Leading People Out Of Deserts

Leading People Out Of Deserts

The first two years of my marriage were incredibly tough. We were both in school full-time; Lisa worked part-time, and I carried a full-time job and preached at a small church on the weekends. The only time we weren’t exhausted was when we were sleeping, and we didn’t sleep much. Over time the stress pummeled our relationship, and we began to fight constantly. We stayed together, but only by the power of God and our unwillingness to quit.

One whopper of an argument started as a kind confrontation on Lisa’s part about an area of my life I needed to address. I managed to escalate that into a near nuclear meltdown. I said things I knew I’d regret. It was a Saturday night, and Lisa wanted to stay up and resolve the conflict, but I refused. I barked some unkind words, rolled over, and went to sleep.

The next morning as we both got ready for church, Lisa was surprisingly polite and gracious, not mentioning anything about the night before. As I walked out the door, however, she asked what I was preaching about. I shook my head and stormed out, because as luck would have it, I was in the middle of a series on marriage, and my topic that day was conflict resolution. As I walked away, Lisa yelled at my back, “Go get ’em, Pastor!

But as we did the painful work of learning how to communicate with each other and embrace each other’s uniqueness, God began, day by day, to work a miracle in our relationship. By year four what had seemed to be a marriage headed straight for the courts, God and a ton of hard work had turned into an incredible source of joy for both of us. Yet those first two years marked us as a couple. We have always had a place in our hearts for couples in pain, and at every church where we’ve been we have started groups and classes for couples who are traveling the same hard road we traveled.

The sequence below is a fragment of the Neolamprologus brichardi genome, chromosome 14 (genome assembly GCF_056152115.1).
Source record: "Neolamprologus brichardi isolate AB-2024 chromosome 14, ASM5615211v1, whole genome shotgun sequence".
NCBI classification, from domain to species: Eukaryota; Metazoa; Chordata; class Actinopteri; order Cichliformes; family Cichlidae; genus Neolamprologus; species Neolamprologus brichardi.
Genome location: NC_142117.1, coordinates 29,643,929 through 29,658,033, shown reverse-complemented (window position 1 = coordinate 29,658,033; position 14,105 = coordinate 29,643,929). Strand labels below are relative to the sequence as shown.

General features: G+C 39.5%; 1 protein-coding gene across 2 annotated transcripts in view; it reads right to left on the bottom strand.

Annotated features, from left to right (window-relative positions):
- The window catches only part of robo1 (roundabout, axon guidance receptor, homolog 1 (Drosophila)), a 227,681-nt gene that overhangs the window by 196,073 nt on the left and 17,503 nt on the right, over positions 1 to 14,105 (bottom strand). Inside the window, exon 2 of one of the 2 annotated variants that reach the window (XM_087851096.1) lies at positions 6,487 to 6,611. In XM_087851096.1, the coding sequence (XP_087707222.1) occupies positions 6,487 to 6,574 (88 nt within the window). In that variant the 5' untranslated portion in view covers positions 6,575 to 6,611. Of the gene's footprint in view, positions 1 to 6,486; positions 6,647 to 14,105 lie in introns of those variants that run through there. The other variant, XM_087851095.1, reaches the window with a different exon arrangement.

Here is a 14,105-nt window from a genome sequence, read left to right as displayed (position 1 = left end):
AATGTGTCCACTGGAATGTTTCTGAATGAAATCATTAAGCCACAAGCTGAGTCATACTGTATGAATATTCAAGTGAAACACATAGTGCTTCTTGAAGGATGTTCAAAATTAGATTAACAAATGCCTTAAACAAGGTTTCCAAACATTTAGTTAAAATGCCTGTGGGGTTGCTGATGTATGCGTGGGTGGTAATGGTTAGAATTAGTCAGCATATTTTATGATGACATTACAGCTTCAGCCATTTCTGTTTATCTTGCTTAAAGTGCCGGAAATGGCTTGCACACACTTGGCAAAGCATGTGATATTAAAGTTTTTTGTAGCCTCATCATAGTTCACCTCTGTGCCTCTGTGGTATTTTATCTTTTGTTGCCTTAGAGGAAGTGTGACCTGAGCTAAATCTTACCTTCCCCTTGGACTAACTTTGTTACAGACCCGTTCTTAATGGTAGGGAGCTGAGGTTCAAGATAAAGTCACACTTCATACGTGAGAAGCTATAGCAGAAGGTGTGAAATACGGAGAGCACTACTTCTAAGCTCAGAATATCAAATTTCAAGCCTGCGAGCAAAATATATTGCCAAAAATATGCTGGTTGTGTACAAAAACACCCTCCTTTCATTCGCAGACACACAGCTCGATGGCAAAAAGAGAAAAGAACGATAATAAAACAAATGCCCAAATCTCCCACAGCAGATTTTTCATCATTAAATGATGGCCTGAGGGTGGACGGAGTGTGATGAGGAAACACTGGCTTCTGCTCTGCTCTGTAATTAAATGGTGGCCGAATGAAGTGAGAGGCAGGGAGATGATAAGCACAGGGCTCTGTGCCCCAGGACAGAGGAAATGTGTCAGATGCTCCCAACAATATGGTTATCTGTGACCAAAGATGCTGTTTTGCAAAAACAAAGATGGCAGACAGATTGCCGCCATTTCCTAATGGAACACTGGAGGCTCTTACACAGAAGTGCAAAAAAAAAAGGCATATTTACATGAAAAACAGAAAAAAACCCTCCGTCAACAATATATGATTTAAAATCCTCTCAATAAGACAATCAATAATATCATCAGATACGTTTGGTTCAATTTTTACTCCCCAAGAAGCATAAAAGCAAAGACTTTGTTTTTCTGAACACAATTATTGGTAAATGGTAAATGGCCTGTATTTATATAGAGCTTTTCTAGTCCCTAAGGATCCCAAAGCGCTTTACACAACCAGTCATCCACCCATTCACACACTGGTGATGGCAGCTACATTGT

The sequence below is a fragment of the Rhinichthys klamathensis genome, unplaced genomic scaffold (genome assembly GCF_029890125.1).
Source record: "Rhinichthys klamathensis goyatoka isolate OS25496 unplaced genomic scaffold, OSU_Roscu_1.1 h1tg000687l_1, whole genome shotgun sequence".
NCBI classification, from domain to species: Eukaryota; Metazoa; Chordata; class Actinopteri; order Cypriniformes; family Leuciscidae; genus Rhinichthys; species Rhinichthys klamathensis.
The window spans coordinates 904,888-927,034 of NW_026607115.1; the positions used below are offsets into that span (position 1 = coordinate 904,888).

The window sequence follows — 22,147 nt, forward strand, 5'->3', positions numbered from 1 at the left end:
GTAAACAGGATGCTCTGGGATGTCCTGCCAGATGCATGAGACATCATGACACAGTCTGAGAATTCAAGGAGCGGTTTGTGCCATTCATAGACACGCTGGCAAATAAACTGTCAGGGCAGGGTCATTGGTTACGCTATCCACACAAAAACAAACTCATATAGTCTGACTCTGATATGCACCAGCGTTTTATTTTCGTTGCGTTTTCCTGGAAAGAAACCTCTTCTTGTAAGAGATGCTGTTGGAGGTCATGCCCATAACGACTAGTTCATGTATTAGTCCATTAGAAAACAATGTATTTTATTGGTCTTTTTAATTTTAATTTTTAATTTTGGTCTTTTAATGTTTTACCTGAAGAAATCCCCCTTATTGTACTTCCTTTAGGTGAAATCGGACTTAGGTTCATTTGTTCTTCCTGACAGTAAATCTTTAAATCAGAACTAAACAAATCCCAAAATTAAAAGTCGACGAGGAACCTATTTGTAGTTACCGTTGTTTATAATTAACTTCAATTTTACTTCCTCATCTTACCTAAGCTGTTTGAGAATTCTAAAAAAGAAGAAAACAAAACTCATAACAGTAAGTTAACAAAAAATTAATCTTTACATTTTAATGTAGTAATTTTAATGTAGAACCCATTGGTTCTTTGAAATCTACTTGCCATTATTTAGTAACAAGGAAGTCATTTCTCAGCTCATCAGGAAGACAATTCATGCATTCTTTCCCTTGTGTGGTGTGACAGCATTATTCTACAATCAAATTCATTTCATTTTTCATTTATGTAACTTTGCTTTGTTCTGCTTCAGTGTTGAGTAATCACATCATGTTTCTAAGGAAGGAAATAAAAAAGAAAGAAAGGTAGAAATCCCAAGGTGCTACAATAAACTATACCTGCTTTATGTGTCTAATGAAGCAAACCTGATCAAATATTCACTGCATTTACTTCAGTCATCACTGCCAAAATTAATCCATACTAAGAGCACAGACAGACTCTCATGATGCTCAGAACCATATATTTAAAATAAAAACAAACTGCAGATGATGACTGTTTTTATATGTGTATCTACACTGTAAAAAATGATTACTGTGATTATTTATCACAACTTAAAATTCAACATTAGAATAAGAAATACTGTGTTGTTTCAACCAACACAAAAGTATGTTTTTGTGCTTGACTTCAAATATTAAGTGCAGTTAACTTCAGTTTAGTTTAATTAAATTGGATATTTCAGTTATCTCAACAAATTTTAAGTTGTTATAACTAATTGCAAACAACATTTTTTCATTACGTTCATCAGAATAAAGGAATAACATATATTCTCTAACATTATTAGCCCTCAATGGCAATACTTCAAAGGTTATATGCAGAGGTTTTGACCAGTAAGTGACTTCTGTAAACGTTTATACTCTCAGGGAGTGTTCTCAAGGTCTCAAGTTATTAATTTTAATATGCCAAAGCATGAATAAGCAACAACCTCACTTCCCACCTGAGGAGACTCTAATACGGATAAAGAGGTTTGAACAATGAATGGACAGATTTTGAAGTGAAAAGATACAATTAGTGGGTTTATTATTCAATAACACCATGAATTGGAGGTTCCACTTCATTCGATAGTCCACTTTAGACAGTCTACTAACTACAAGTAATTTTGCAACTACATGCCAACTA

Our current ministry is in Philadelphia. When we arrived, Lisa and I worked with another couple on staff to start a marriage renewal course for couples. There have been many highlights. One of the couples stood up in front of the group and held up a stack of papers. “These are our unsigned divorce papers,” they said. “We came to this class as a last-ditch effort. In the past eight weeks, God has worked a miracle in our marriage.” Then they ripped the divorce papers in half in front of the entire class. The room erupted with applause. When I heard that story the next day, I wondered what would have happened if God hadn’t allowed us to have such a tough time during the first two years of our marriage. Would we have felt the need to start that class for hurting couples?

In his book The Wounded Healer, Henri Nouwen underscores why it is necessary for Jesus to allow his followers to experience hardship and pain:

Who can save a child from a burning house without taking the risk of being hurt by the flames? Who can listen to a story of loneliness and despair without taking the risk of experiencing similar pains in his own heart and even losing his precious peace of mind? In short: Who can take away suffering without entering it?  

The great illusion of leadership is to think that man can be led out of the desert by someone who has never been there.

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